Here's what they're saying about the debut CD from Roots Nation "Temperature's Risin'":
"Roots from the past brought to the here and now for a new generation of reggae fans to love."
by Karl Pearson for UnitedReggae.com online magazine on February 22, 2012
Initially released via iTunes in August of last year Roots Nation's album Temperature's Risin' has only really just started to make waves and stamp its mark in the reggae arena.
This band, that formed in 2003 and hails from New Hampshire in the USA, are trying to bring roots reggae back to the basics on a driving engine of drum and bass, a stead fast trio of brass offset by melodic guitar, keys and percussion with three part vocal harmonies rounding it all off. They are heavily influenced by Studio 1 sound and guitarist Andy Bassford even has two guitars that have in his words "recorded countless hits for the likes of Dennis Brown, Horace Andy and Burning Spear to name a few" plus he owns a Danelectro amp that once belonged to Coxsone himself. So with all this going for them have they actually achieved this? Well the answer is simply yes and in bucket loads.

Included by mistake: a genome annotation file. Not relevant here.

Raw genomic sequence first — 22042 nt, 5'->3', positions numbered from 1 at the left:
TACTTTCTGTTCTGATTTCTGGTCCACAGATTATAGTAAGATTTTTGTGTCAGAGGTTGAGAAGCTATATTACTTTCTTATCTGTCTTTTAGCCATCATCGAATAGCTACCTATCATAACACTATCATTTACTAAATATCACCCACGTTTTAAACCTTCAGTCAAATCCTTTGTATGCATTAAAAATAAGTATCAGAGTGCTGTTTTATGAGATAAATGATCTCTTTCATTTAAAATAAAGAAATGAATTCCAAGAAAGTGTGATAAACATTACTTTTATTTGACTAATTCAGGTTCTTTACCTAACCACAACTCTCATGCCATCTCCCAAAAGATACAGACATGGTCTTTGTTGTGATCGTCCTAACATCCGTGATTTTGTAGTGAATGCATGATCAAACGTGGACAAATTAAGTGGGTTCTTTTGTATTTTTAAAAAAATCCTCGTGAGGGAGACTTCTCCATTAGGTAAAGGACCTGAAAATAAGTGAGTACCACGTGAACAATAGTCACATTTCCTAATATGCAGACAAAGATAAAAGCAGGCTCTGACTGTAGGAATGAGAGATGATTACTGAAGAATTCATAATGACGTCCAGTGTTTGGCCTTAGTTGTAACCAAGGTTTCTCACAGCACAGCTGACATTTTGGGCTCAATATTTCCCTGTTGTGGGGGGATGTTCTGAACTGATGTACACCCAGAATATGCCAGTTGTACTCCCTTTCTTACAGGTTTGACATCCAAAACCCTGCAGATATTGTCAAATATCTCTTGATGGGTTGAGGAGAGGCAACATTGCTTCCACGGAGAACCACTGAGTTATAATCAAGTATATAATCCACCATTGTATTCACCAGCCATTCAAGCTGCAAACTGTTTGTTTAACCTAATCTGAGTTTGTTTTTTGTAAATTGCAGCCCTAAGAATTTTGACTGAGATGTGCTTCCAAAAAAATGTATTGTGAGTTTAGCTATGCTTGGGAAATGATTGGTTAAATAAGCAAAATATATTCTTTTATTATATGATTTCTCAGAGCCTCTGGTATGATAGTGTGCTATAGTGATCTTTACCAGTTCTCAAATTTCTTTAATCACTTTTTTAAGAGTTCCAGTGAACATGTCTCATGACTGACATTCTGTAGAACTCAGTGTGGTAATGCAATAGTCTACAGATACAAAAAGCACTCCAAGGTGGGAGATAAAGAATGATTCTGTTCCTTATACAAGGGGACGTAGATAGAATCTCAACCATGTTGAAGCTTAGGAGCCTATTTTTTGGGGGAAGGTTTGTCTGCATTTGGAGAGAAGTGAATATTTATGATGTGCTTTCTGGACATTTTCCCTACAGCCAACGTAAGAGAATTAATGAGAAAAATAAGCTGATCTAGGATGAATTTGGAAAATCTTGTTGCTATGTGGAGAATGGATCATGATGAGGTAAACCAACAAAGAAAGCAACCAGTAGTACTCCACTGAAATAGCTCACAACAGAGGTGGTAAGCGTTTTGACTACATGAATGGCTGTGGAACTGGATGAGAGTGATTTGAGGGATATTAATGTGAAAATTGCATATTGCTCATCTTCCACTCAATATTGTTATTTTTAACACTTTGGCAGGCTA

Production is clean and understated allowing each instrument to hold its own ground and help create some genuinely timeless, easy flowing grooves. Roots reggae is obviously the core foundation here, but they are not afraid to spice things up with a bit of Ska shuffle or R&B blended in on pacier numbers like It's Serious and Only Human which features some very deft guitar work from Mr. Bassford.